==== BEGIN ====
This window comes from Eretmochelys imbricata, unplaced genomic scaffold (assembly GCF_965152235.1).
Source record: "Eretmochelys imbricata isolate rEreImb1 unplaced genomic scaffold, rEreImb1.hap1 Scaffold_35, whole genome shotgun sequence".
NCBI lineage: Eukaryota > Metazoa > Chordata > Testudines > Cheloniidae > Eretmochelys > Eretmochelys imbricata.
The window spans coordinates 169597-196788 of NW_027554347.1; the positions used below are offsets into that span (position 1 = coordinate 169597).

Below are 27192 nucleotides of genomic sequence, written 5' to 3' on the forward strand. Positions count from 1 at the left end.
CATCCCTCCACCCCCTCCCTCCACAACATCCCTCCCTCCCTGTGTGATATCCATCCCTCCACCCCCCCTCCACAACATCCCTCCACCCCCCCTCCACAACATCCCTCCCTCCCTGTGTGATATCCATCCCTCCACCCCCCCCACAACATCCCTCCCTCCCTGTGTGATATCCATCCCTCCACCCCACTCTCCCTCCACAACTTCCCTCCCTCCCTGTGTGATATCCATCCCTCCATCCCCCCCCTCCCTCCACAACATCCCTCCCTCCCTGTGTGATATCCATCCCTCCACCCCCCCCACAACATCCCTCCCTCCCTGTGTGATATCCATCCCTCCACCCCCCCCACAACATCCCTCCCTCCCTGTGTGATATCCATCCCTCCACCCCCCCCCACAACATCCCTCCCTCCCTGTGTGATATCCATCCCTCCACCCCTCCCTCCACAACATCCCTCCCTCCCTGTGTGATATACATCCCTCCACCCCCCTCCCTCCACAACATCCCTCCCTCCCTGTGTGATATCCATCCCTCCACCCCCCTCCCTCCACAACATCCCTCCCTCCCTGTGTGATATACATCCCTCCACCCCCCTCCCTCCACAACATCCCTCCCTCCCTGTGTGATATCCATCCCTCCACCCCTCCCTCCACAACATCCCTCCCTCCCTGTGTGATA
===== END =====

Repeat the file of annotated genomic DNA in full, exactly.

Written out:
This window comes from Eretmochelys imbricata, unplaced genomic scaffold (assembly GCF_965152235.1).
Source record: "Eretmochelys imbricata isolate rEreImb1 unplaced genomic scaffold, rEreImb1.hap1 Scaffold_35, whole genome shotgun sequence".
NCBI lineage: Eukaryota > Metazoa > Chordata > Testudines > Cheloniidae > Eretmochelys > Eretmochelys imbricata.
The window spans coordinates 169597-196788 of NW_027554347.1; the positions used below are offsets into that span (position 1 = coordinate 169597).

Below are 27192 nucleotides of genomic sequence, written 5' to 3' on the forward strand. Positions count from 1 at the left end.
CATCCCTCCACCCCCTCCCTCCACAACATCCCTCCCTCCCTGTGTGATATCCATCCCTCCACCCCCCCTCCACAACATCCCTCCACCCCCCCTCCACAACATCCCTCCCTCCCTGTGTGATATCCATCCCTCCACCCCCCCCACAACATCCCTCCCTCCCTGTGTGATATCCATCCCTCCACCCCACTCTCCCTCCACAACTTCCCTCCCTCCCTGTGTGATATCCATCCCTCCATCCCCCCCCTCCCTCCACAACATCCCTCCCTCCCTGTGTGATATCCATCCCTCCACCCCCCCCACAACATCCCTCCCTCCCTGTGTGATATCCATCCCTCCACCCCCCCCACAACATCCCTCCCTCCCTGTGTGATATCCATCCCTCCACCCCCCCCCACAACATCCCTCCCTCCCTGTGTGATATCCATCCCTCCACCCCTCCCTCCACAACATCCCTCCCTCCCTGTGTGATATACATCCCTCCACCCCCCTCCCTCCACAACATCCCTCCCTCCCTGTGTGATATCCATCCCTCCACCCCCCTCCCTCCACAACATCCCTCCCTCCCTGTGTGATATACATCCCTCCACCCCCCTCCCTCCACAACATCCCTCCCTCCCTGTGTGATATCCATCCCTCCACCCCTCCCTCCACAACATCCCTCCCTCCCTGTGTGATA